Comparing Oxygen Depletion Sensors and Carbon Monoxide Detectors

An oxygen depletion sensor (ODS) can be found in most vent-free fireplaces, vent-free heaters, and propane space heaters. If the level of oxygen in the air becomes too low, these sensors are used to stop the fuel supply.

Comparing Oxygen Depletion Sensors and Carbon Monoxide Detectors

Image Credit: GasLab

The sensors make sense because a lack of oxygen has clearly negative connotations, but it is important to note that a different gas has to take the place of oxygen in the event that the levels become too low. The replacement gas can be carbon dioxide, which is harmful, or carbon monoxide, which can kill.

When customers ask if the safety of gas space heaters is improved through the use of oxygen depletion sensors, the reply is, “It isn’t the lack of oxygen that kills, it is the increase in carbon monoxide.”

Where are Oxygen Depletion Sensors Used?

Oxygen depletion sensors (ODS) are frequently seen on vent-free fireplaces and heaters. The sensor is configured to cut off the fuel if the level of oxygen in the room falls from 21% (normal air) to 18.5% oxygen by volume or less.

All ANSI-certified vent-free units have been required to have an ODS since the 1980s. Gas and vent-free fireplace and heater manufacturers often cite their record of having no recorded deaths related to a lack of oxygen when their heaters were employed.

There is an issue with the logic of this statement because if oxygen levels in a room drop from 21% to 18.5% by volume, then 2.5% of different gas has to replace it.

If that 2.5% of gas is carbon monoxide, it will kill anyone in the room. The inhalation of CO levels more than 1% by volume is fatal in a matter of minutes.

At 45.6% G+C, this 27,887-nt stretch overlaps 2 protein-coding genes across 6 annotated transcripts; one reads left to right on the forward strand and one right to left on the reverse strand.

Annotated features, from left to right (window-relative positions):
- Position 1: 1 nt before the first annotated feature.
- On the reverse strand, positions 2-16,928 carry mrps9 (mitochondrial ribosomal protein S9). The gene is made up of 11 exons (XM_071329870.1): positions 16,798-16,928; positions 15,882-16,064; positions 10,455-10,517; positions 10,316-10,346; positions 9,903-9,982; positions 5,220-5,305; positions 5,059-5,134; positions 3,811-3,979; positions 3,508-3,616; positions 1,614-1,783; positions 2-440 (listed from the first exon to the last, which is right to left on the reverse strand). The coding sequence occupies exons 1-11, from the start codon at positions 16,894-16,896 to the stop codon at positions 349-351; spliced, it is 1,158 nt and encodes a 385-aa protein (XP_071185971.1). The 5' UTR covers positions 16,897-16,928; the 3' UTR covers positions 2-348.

Oxygen depletion sensors may make the user feel safer when they are referred to in heater manuals, but they are not the full solution. For this reason, carbon monoxide detectors are more crucial.

Where are Carbon Monoxide Detectors Used?

Carbon monoxide poisoning (CO) is the second most frequent cause of death as a result of non-medicinal poisoning in the US, and the most prevalent cause of poisoning found internationally.

The CDC explains that more than 10,000 people are poisoned by CO every year, and more than 438 people in the U.S. die each year as a result of CO poisoning. Most US states now demand CO detectors in homes for this reason.

The majority of furnaces and heaters are not supplied with separate CO sensors because CO detectors are comparatively cheap and simple to install. Homeowners are strongly encouraged or legally required in certain states to have a CO detector installed near the furnace of the home and in each bedroom.

A carbon monoxide detector should always be available close by even if an oxygen depletion sensor is used with a heating device.

What About Electric Space Heaters?

This article only focuses on flame heaters that burn propane or gas. As electric heaters do not burn fuel, they do not emit carbon monoxide or consume oxygen. A CO or ODS detector is therefore not required for an electric heater.

Why ODS or CO Detectors Won’t Save You

Regardless of the reliability of heaters with a CO detector or an ODS sensor installed, it would still be unwise for an individual to put their health at risk, or that of their families, for a device or part that costs only a few dollars. The following warnings are included in heater manufacturer’s manuals:

  • An open-flame heater should not be utilized indoors before opening a window.
  • An open-flame heater should not be used while sleeping.

Every manufacturer of furnaces offers this warning:

  • All furnace services should be annually investigated for leaks of carbon monoxide.

Even if a gas heater already has a carbon monoxide detector or an oxygen depletion sensor installed, it is still good advice.

This information has been sourced, reviewed and adapted from materials provided by GasLab.

For more information on this source, please visit GasLab.


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